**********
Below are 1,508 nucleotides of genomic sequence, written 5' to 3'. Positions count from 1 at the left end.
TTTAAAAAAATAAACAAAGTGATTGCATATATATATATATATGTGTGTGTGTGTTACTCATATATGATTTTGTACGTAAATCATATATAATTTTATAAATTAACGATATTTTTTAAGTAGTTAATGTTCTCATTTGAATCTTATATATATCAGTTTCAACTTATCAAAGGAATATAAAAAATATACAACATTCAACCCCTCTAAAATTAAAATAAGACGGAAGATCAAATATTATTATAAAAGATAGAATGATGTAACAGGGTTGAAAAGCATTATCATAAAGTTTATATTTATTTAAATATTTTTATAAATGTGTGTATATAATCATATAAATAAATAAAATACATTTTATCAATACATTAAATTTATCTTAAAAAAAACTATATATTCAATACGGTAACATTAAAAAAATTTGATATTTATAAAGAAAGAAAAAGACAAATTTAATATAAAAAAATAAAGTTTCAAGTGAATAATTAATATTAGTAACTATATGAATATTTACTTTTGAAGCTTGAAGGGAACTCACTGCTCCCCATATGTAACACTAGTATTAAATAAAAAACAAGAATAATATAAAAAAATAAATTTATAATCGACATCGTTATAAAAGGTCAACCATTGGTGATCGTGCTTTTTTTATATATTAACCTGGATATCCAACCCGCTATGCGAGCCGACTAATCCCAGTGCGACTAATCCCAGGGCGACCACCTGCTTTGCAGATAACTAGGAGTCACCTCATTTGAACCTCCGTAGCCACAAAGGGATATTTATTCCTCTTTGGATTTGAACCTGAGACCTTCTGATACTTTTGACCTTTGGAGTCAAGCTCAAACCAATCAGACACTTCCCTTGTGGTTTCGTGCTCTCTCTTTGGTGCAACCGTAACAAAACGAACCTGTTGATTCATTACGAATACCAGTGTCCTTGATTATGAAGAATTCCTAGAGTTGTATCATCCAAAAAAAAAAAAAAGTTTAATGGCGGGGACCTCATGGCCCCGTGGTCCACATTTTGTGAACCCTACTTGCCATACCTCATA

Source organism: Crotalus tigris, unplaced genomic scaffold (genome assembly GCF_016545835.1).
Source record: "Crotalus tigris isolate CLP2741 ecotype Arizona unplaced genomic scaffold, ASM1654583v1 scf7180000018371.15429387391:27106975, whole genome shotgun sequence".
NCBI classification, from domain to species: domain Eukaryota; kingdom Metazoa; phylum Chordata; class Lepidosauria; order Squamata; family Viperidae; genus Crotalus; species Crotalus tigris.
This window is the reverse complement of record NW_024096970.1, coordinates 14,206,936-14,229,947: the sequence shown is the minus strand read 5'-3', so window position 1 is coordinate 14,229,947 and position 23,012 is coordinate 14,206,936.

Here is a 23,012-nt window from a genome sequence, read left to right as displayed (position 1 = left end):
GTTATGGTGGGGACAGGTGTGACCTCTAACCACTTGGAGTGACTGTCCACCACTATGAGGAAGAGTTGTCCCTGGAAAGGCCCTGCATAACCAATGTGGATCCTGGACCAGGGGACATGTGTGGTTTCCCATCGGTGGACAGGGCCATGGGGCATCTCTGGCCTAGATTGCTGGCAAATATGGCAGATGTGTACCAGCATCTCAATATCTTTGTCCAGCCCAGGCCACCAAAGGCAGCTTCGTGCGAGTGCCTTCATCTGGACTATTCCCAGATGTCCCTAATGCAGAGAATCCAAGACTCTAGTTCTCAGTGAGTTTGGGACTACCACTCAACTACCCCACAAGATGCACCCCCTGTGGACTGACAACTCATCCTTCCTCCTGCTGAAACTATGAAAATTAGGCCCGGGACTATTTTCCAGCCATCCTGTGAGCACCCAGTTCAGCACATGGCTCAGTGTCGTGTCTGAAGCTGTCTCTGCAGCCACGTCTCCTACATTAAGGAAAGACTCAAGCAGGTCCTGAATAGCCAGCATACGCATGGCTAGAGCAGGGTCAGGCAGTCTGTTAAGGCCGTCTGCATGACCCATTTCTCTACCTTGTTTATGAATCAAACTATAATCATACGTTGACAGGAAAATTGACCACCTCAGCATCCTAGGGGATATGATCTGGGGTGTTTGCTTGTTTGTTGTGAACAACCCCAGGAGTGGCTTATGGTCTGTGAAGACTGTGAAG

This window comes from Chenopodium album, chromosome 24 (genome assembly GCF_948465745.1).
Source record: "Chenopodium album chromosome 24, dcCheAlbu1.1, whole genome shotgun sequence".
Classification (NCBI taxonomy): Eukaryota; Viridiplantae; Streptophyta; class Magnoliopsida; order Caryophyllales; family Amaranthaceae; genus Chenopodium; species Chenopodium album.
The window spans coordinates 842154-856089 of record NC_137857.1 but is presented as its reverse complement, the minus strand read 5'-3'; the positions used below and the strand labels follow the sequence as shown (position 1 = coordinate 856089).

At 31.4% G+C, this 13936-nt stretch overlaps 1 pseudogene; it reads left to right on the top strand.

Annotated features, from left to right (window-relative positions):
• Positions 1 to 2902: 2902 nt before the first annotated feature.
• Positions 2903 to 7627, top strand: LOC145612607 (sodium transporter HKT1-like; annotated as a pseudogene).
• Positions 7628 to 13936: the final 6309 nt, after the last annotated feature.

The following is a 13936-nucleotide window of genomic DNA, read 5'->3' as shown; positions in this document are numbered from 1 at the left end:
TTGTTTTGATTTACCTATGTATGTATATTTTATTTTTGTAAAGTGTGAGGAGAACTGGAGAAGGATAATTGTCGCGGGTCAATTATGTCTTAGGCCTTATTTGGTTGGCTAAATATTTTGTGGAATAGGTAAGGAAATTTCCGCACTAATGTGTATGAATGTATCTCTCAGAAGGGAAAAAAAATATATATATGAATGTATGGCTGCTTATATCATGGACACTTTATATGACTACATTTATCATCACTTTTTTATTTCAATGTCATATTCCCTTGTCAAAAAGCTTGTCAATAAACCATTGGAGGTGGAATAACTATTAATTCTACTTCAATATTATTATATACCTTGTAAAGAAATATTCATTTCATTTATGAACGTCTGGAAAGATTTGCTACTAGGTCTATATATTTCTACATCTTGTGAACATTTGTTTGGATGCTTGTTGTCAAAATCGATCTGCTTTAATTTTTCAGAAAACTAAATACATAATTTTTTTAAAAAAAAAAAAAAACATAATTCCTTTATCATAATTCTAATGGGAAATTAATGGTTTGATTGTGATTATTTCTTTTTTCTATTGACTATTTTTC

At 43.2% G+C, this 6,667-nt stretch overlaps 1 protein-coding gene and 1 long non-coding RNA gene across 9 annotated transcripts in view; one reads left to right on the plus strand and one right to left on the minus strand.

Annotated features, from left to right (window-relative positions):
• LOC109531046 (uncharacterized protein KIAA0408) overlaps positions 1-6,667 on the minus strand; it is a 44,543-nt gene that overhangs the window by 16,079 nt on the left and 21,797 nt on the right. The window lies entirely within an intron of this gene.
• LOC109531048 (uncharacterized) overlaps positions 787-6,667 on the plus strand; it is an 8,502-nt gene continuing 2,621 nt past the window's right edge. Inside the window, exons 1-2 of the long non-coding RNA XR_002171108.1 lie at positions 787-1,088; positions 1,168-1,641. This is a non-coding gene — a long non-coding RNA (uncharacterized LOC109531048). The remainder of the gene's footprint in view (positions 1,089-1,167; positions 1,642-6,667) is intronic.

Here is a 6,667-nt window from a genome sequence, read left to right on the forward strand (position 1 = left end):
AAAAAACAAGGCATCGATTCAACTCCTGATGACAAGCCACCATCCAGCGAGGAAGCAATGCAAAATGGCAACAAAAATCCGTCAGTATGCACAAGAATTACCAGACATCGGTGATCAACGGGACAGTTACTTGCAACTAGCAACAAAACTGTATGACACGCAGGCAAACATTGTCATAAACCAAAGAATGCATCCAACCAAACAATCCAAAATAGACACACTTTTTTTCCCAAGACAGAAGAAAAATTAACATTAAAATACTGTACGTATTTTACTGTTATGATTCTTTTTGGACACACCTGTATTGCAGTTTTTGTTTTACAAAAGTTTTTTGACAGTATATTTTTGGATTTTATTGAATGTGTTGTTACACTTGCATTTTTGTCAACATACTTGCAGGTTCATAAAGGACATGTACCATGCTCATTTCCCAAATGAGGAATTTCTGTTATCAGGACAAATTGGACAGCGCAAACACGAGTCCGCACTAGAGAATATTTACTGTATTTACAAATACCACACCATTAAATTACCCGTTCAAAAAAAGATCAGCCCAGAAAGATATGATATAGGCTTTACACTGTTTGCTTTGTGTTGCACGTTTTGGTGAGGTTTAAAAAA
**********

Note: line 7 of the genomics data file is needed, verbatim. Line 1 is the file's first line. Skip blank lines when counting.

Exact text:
Here is a 23,012-nt window from a genome sequence, read left to right as displayed (position 1 = left end):